Hot answers tagged nautilus
You have to install the nautilus-open-terminal package : sudo apt-get install nautilus-open-terminal Then: nautilus -q in order to reset Nautilus
To restart nautilus... First, type the following in your terminal to quit nautilus: nautilus -q or killall nautilus Then, open nautilus via Unity menu (press the Super key) or using the run command (Alt+F2)
Open Nautilus. Open this from the menu bar: Edit → Preferences Select the 'Behavior' tab. Select "Ask each time" under "Executable Text Files". Close the window. Now you can double-click your executable text file in Nautilus to be asked whether to execute or edit your script. Answer credit: Nur
A bug has been filed about the Nautilus dialog you are seeing as it recommends a potentially dangerous option that could result in data loss. Please do not run the command in this dialog unless you want to delete your saved Windows session and potentially lose unsaved work. Explanation: Why Linux can't open hibernated Windows partitions: You are ...
If you drop any files in this folder, for example then when you right-click and create a new document, you can select any of these files as a basis for the new file - i.e. a template. For as long as I remember, this has always been a standard feature on many desktops such as Gnome. If you have deleted the folder and need to restore this ...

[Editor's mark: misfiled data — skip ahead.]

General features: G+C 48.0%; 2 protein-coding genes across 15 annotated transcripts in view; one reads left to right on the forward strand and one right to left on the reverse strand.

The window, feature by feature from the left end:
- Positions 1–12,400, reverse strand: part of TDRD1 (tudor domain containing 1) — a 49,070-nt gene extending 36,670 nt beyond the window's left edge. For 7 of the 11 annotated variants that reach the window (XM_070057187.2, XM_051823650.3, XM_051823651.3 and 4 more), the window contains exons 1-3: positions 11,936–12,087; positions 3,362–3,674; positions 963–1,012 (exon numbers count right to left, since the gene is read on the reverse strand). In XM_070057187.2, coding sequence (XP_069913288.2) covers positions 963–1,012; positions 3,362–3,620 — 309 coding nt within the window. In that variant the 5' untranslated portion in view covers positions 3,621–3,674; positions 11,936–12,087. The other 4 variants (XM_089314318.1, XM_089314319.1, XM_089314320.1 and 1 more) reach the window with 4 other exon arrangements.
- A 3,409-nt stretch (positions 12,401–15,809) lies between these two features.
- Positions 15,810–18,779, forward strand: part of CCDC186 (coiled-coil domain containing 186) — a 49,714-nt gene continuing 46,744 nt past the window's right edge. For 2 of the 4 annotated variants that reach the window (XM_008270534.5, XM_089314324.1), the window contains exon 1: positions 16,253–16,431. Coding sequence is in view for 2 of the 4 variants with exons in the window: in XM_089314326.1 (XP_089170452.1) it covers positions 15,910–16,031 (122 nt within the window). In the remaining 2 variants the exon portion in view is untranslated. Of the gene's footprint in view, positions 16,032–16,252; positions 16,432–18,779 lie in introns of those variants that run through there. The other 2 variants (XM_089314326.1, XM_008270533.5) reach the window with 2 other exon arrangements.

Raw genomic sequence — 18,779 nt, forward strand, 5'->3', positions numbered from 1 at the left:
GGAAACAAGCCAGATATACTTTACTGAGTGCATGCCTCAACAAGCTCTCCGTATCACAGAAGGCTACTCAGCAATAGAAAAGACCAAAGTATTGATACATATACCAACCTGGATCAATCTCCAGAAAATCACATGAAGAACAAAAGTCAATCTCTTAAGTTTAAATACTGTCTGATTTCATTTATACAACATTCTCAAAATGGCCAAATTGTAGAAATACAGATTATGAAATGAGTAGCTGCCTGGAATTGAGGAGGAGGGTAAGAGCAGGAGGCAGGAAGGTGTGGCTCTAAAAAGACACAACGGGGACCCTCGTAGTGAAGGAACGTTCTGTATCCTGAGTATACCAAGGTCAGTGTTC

For Firefox and Nautilus: You can use Alt+← to go back instead of Backspace. For nautilus 3.6 to bring backspace functionality you need to add this: (gtk_accel_path "<Actions>/ShellActions/Up" "BackSpace") under ~/.config/nautilus/accels And then restart nautilus by nautilus -q or killall nautilus In Thunar you have to add ...
I am a bit puzzled. Ubuntu does have a recycle bin (called either Trash or Rubbish Bin). When you delete a file or folder from Nautilus, it goes to the Rubbish Bin. You can go to the bin and right-click and restore. Or, you can empty your Rubbish Bin if you wish to reclaim the space. Windows is just the same. When you put something in the recycle bin, your ...
RabbitVCS integrates Git into Nautilus. It is available for Ubuntu from a PPA. sudo add-apt-repository ppa:rabbitvcs/ppa sudo apt-get update For 11.04 and earlier: sudo apt-get install rabbitvcs-nautilus For 11.10 and later: sudo apt-get install rabbitvcs-nautilus3 You should reload Nautilus after!
Ubuntu 13.04 and 13.10 As far as I know the new Nautilus 3.6.X cuts many features from the 3.4 and older versions. Canonical decided to keep using nautilus 3.4.2 in Ubuntu 12.10 because if this even though Nautilus 3.6 was already released. I don't think it is possible to get the old search behaviour in 3.6 but what I did was to install the SolusOS patched ...
I tried this and it worked! gsettings set org.gnome.settings-daemon.plugins.background active true